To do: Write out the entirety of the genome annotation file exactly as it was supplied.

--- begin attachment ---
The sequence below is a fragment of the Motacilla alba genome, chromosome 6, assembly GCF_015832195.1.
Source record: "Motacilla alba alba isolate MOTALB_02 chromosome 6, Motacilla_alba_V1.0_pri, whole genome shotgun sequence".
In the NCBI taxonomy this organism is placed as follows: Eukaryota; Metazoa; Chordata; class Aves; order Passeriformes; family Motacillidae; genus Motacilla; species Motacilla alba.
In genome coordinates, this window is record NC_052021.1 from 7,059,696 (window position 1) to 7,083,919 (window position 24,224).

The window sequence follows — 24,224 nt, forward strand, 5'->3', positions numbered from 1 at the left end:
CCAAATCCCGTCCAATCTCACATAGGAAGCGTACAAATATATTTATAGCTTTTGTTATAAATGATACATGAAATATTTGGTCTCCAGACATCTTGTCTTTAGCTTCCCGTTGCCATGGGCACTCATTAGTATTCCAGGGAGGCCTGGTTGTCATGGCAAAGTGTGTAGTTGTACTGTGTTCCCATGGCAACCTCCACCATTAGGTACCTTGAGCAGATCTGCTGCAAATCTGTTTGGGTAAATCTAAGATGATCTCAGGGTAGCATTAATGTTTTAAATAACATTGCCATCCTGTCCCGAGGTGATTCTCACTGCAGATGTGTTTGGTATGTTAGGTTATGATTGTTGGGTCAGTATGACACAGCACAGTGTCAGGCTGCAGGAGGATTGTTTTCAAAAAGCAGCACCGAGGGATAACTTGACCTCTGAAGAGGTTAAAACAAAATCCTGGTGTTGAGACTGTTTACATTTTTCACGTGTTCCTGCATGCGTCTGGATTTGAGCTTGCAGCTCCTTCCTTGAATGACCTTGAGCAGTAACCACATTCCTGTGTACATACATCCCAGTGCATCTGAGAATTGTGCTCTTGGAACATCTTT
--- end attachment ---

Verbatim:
The sequence below is a fragment of the Motacilla alba genome, chromosome 6, assembly GCF_015832195.1.
Source record: "Motacilla alba alba isolate MOTALB_02 chromosome 6, Motacilla_alba_V1.0_pri, whole genome shotgun sequence".
In the NCBI taxonomy this organism is placed as follows: Eukaryota; Metazoa; Chordata; class Aves; order Passeriformes; family Motacillidae; genus Motacilla; species Motacilla alba.
In genome coordinates, this window is record NC_052021.1 from 7,059,696 (window position 1) to 7,083,919 (window position 24,224).

The window sequence follows — 24,224 nt, forward strand, 5'->3', positions numbered from 1 at the left end:
CCAAATCCCGTCCAATCTCACATAGGAAGCGTACAAATATATTTATAGCTTTTGTTATAAATGATACATGAAATATTTGGTCTCCAGACATCTTGTCTTTAGCTTCCCGTTGCCATGGGCACTCATTAGTATTCCAGGGAGGCCTGGTTGTCATGGCAAAGTGTGTAGTTGTACTGTGTTCCCATGGCAACCTCCACCATTAGGTACCTTGAGCAGATCTGCTGCAAATCTGTTTGGGTAAATCTAAGATGATCTCAGGGTAGCATTAATGTTTTAAATAACATTGCCATCCTGTCCCGAGGTGATTCTCACTGCAGATGTGTTTGGTATGTTAGGTTATGATTGTTGGGTCAGTATGACACAGCACAGTGTCAGGCTGCAGGAGGATTGTTTTCAAAAAGCAGCACCGAGGGATAACTTGACCTCTGAAGAGGTTAAAACAAAATCCTGGTGTTGAGACTGTTTACATTTTTCACGTGTTCCTGCATGCGTCTGGATTTGAGCTTGCAGCTCCTTCCTTGAATGACCTTGAGCAGTAACCACATTCCTGTGTACATACATCCCAGTGCATCTGAGAATTGTGCTCTTGGAACATCTTT